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Thread: Covering Guitar Solos

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    Axetastic itsallintheblues's Avatar
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    Covering Guitar Solos

    How do you practice your guitar solos?

    What I do is practicing it over and over again, playing a loop and soloing over it..

    there are some songs that I really nail it, perfectly if not really really close.

    but there's just solos that I've been practicing for months, but I just cant nail it, and for example, I'm assigned to a whole day sunday service in our church, I pretty much end up getting around 50% of the solo and 50% improv.. its not that bad, but my improv needs improving as well, thats why I want to stick to covering the whole solo. and most of the time, I forget the improv I did in the first service, and end up doing different improvs for each service.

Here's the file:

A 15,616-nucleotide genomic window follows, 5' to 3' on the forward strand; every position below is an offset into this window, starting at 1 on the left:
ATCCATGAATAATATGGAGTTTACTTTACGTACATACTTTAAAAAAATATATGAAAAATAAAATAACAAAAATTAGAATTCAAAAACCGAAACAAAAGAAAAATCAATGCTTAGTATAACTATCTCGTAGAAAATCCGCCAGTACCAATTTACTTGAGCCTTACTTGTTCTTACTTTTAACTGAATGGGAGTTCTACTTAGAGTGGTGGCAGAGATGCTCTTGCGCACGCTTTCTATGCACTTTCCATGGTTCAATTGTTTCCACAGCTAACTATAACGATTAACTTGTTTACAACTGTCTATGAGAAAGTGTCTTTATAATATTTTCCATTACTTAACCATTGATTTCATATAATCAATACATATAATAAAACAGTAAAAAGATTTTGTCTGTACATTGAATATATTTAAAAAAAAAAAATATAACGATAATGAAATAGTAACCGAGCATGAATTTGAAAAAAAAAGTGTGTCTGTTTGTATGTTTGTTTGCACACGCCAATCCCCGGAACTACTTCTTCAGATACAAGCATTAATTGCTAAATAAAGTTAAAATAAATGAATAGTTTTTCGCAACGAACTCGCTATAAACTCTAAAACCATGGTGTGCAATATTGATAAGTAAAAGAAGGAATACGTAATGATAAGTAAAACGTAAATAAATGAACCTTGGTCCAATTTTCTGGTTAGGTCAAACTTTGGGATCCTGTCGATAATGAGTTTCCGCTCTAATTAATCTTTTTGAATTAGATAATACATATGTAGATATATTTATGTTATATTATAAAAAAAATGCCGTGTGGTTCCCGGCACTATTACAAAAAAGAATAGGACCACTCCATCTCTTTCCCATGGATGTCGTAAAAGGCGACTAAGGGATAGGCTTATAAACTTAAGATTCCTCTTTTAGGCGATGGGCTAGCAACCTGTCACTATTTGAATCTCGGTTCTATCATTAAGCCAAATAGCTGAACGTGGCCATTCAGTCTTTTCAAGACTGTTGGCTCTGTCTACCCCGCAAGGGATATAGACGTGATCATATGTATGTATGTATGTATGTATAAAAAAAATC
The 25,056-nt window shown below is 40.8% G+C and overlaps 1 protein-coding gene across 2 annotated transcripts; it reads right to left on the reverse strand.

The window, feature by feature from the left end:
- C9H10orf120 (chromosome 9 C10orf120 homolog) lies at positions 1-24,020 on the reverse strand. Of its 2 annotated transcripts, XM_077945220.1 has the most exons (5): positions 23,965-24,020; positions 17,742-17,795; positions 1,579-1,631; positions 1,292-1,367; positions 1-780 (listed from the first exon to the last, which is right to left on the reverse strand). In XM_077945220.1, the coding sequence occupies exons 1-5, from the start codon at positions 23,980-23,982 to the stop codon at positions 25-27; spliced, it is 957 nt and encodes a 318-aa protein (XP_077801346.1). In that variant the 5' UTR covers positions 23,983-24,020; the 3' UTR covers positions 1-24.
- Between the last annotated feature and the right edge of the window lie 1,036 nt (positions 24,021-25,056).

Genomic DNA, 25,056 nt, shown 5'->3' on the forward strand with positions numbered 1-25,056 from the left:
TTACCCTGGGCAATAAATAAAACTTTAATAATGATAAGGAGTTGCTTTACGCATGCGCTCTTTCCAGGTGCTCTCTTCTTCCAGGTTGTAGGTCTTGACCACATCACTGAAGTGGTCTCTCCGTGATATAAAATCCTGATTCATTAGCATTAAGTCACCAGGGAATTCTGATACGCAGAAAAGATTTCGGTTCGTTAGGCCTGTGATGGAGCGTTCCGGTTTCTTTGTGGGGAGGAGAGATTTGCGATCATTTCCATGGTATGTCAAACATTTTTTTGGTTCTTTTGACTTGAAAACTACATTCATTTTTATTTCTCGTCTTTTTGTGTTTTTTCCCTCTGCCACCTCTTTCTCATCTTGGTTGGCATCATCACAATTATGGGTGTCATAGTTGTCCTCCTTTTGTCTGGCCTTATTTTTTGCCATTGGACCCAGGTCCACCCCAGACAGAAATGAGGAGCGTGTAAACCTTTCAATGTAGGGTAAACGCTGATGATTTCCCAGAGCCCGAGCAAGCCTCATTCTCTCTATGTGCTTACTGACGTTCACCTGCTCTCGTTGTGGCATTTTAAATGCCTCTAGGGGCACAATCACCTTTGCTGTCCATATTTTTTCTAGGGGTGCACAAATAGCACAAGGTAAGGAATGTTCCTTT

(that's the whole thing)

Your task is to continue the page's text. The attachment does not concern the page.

I would like to know how you do it

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    Axeaholic Hu Duck Xing's Avatar
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    I never play anything the same way twice.
    Ya can't pick up a turd by the clean end

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    Axetastic itsallintheblues's Avatar
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    Quote Originally Posted by Hu Duck Xing View Post
    I never play anything the same way twice.
    It's comforting to know that I'm not the only one!

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    Super Moderator die Bullen's Avatar
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    Each type of solo does have its place, however. Sometimes a solo is supposed to be just the melody (with or without embellishments) and sometimes it is supposed to be something very specific and scripted. Other times that solo is completely improvised and the player has the freedom to do whatever fits the chords. The last type is the hardest for many to do and generally the most exciting to hear when it is done with skill.